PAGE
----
Lady Hijacker

She seemed to be European. Why would somone from a civilized country ally themselves with murderous/terrorist organizations like those representing Palestinians? Was she more of just a leftist revolutionary who lost her way even more? Any thoughts?


Two of the hijackers belonged to the German group The Baader-Meinhof group

Tuesday 8 July 2003 9pm-10.20pm; rpt Monday 14 July 12.45am-1.45am

How do you start a revolution in one of the world's richest, modern democracies? The Baader-Meinhof group, aka the Red Army Faction attempted to in 1970s West Germany with bombings, kidnaps and murders.

Ben Lewis' stylish film provides a unique insight into the notorious terrorist group and includes interviews with former RAF members and leaders of the West German government.


BBC Four: What was the attraction of the Baader-Meinhof Gang at the time?
Ben Lewis: Guilt. I think young Germans were very guilty about the past and Baader-Meinhof offered them an attractive and very simple way to absolve themselves of that guilt. When we say attractive, we don't mean they had a lot of supporters, we mean there were a lot of people who were quite attracted by them.

There were only a very small number of people doing these attacks and sheltering them. But a lot of school children thought they were cool. They wore leather jackets and were full of sexy girls and were run by a sexy guy. This was the German answer to the Rolling Stones. Typically, Germans couldn't come up with the Rolling Stones because they have to be very serious about things; so they came up with a terrorist group rather than a rock group.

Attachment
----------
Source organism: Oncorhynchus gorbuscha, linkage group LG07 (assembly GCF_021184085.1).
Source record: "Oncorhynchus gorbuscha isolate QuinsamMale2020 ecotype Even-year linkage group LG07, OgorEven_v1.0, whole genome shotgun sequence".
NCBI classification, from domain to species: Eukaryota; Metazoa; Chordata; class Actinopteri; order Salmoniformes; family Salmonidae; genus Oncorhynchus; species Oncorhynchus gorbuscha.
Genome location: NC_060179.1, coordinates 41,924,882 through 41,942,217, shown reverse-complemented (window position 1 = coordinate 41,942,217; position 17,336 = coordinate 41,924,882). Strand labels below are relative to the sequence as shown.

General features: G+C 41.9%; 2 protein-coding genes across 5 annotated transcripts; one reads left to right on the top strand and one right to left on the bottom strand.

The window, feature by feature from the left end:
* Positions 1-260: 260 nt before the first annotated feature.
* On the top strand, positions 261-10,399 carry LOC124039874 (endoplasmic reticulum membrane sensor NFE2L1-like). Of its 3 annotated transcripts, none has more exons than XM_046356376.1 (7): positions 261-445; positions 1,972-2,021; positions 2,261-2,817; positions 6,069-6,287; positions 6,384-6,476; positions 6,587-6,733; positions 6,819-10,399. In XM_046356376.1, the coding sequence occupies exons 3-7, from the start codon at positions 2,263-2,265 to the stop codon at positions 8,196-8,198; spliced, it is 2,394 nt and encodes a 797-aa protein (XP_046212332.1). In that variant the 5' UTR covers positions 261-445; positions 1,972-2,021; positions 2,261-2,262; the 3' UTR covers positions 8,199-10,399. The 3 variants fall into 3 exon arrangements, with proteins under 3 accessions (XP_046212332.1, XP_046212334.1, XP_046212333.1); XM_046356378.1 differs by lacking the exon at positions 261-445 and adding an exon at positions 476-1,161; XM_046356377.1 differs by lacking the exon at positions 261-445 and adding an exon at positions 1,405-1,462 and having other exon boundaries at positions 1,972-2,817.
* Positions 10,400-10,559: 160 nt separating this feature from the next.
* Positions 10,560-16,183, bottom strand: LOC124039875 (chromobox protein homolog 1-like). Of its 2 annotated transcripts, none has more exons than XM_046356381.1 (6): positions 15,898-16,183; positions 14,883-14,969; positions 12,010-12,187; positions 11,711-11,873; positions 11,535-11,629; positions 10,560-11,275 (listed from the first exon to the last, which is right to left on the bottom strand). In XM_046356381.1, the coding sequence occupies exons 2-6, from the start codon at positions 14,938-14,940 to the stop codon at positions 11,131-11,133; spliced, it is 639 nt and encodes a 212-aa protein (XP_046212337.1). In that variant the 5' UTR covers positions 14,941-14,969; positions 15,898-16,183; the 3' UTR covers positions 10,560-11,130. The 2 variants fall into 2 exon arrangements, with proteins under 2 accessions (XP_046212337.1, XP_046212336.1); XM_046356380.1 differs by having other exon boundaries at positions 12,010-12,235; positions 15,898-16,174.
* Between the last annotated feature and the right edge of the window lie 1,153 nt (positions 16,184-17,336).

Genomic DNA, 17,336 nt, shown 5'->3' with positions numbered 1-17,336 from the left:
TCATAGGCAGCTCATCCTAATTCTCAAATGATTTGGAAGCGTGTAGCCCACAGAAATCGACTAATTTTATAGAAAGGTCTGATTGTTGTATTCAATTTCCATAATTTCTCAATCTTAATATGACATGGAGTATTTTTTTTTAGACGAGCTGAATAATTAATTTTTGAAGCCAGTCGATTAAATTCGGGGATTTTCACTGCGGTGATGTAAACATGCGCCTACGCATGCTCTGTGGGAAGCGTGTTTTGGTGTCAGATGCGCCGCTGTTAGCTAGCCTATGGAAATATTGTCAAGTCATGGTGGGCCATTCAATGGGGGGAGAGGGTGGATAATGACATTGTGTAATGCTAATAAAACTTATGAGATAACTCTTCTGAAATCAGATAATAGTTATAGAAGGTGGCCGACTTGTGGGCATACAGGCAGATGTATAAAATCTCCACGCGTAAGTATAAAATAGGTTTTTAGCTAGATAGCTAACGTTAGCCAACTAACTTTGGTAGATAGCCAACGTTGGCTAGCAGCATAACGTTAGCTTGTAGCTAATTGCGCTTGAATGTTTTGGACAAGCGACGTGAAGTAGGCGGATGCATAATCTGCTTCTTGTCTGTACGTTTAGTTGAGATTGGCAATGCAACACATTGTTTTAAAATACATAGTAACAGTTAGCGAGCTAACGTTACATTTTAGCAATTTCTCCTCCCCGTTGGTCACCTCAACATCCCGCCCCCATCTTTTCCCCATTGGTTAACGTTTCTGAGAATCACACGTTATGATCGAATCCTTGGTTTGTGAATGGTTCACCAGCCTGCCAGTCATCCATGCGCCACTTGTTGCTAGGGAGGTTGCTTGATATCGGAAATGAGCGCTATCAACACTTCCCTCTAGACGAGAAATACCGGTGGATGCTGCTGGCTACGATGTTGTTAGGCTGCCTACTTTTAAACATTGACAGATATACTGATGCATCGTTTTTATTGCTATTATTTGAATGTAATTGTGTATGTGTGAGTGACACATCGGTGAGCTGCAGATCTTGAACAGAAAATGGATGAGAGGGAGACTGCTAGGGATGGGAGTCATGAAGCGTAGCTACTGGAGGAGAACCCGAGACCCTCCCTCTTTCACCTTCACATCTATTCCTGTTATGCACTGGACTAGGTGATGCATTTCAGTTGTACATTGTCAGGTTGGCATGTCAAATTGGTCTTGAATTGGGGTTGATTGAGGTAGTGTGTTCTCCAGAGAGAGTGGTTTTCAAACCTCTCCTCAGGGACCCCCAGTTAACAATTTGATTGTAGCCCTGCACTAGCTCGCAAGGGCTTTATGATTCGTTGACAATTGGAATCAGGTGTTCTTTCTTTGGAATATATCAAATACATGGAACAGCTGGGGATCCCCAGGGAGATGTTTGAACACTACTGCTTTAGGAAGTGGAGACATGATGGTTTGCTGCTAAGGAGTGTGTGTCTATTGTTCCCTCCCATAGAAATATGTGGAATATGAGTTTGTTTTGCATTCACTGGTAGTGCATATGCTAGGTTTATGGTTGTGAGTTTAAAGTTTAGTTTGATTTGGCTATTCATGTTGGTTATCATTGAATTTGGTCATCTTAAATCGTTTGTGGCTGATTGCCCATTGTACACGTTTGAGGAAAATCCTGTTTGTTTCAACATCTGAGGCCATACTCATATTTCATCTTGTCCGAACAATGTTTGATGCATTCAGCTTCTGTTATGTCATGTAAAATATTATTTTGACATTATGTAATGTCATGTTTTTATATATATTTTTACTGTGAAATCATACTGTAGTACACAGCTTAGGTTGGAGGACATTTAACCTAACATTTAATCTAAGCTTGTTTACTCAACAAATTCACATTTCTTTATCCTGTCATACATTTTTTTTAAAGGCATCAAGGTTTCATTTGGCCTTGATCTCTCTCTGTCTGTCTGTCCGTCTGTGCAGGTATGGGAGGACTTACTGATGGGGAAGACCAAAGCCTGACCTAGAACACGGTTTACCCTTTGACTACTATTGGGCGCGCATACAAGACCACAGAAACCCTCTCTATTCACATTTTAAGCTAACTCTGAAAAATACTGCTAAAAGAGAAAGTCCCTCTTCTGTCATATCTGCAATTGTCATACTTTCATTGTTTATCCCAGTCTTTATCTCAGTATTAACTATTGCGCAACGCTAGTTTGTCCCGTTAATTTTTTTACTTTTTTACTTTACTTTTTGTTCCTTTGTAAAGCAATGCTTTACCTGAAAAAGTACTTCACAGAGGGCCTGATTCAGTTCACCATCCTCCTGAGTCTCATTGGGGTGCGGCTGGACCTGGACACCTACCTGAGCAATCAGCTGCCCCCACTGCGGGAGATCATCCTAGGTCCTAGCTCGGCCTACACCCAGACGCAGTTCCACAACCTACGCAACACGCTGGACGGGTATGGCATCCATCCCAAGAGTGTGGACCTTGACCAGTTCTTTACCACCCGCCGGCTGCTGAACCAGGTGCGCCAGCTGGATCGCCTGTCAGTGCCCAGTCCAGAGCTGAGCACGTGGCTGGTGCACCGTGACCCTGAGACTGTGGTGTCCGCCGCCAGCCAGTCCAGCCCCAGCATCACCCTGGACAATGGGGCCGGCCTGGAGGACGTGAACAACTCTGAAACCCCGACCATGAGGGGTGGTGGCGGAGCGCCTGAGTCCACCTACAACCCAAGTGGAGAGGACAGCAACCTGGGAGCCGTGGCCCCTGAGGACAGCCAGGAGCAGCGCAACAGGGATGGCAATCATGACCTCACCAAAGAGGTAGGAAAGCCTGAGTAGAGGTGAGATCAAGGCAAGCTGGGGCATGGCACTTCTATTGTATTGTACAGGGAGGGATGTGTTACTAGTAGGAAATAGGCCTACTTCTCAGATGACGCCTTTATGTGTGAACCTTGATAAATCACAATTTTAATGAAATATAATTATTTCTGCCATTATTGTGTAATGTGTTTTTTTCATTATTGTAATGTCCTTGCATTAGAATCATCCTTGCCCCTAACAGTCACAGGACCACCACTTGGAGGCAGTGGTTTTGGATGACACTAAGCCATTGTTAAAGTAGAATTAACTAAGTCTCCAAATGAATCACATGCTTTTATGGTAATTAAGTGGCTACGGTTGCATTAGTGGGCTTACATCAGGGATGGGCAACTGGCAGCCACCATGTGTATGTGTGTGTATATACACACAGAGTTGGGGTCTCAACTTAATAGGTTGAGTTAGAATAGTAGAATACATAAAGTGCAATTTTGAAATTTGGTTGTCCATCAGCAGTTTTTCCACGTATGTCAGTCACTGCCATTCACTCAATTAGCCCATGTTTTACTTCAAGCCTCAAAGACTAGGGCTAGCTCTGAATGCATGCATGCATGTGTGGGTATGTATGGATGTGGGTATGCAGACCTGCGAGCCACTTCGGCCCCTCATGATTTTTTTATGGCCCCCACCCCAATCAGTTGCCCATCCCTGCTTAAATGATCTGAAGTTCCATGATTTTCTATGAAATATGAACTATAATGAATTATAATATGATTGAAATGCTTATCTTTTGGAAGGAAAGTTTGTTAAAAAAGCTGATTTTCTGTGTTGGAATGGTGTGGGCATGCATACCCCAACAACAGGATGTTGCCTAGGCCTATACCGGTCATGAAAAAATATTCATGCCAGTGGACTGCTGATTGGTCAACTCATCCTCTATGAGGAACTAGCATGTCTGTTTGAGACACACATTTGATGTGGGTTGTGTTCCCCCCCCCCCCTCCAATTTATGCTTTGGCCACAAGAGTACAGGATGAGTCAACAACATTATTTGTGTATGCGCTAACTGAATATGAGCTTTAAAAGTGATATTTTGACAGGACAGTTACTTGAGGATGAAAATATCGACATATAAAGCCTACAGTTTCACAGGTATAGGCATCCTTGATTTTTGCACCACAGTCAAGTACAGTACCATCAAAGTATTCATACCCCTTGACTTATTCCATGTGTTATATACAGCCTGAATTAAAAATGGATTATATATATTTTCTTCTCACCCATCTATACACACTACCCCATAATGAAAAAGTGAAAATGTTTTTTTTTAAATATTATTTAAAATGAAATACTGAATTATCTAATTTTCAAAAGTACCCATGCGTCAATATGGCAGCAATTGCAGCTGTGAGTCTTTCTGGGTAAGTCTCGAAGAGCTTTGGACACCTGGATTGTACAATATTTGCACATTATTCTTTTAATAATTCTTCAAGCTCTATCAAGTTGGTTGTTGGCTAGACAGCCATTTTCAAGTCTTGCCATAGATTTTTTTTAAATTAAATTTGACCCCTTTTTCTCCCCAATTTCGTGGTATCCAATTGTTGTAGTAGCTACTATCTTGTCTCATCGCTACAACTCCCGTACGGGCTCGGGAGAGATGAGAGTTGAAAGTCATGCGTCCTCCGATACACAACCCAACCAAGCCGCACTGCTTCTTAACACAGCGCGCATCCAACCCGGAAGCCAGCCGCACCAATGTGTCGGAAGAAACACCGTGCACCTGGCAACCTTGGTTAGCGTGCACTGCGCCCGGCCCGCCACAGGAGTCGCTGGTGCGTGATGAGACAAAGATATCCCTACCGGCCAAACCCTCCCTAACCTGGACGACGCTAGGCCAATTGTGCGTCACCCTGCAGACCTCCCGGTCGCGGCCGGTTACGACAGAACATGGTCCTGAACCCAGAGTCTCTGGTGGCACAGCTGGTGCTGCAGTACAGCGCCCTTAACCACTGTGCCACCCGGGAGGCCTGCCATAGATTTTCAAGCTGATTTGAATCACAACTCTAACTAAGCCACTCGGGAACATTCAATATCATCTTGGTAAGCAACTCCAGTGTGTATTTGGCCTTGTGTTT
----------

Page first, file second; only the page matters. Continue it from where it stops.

BBC Four: Where did the Baader-Meinhof Gang get their influences from?
Ben Lewis: Mao and a few South American guerrilla leaders. In a way the most important thing about the Baader-Meinhof Gang is that they read the guerrilla theories of Che Guevara and Carlos Marighella and decided to translate it to Western Germany. Let's translate a manual for warfare in one of the world's poorest countries to a manual warfare in one of the world's richest. And a lot got lost in the translation.

BBC Four: Did you detect any remorse or regret in any of the surviving members you interviewed?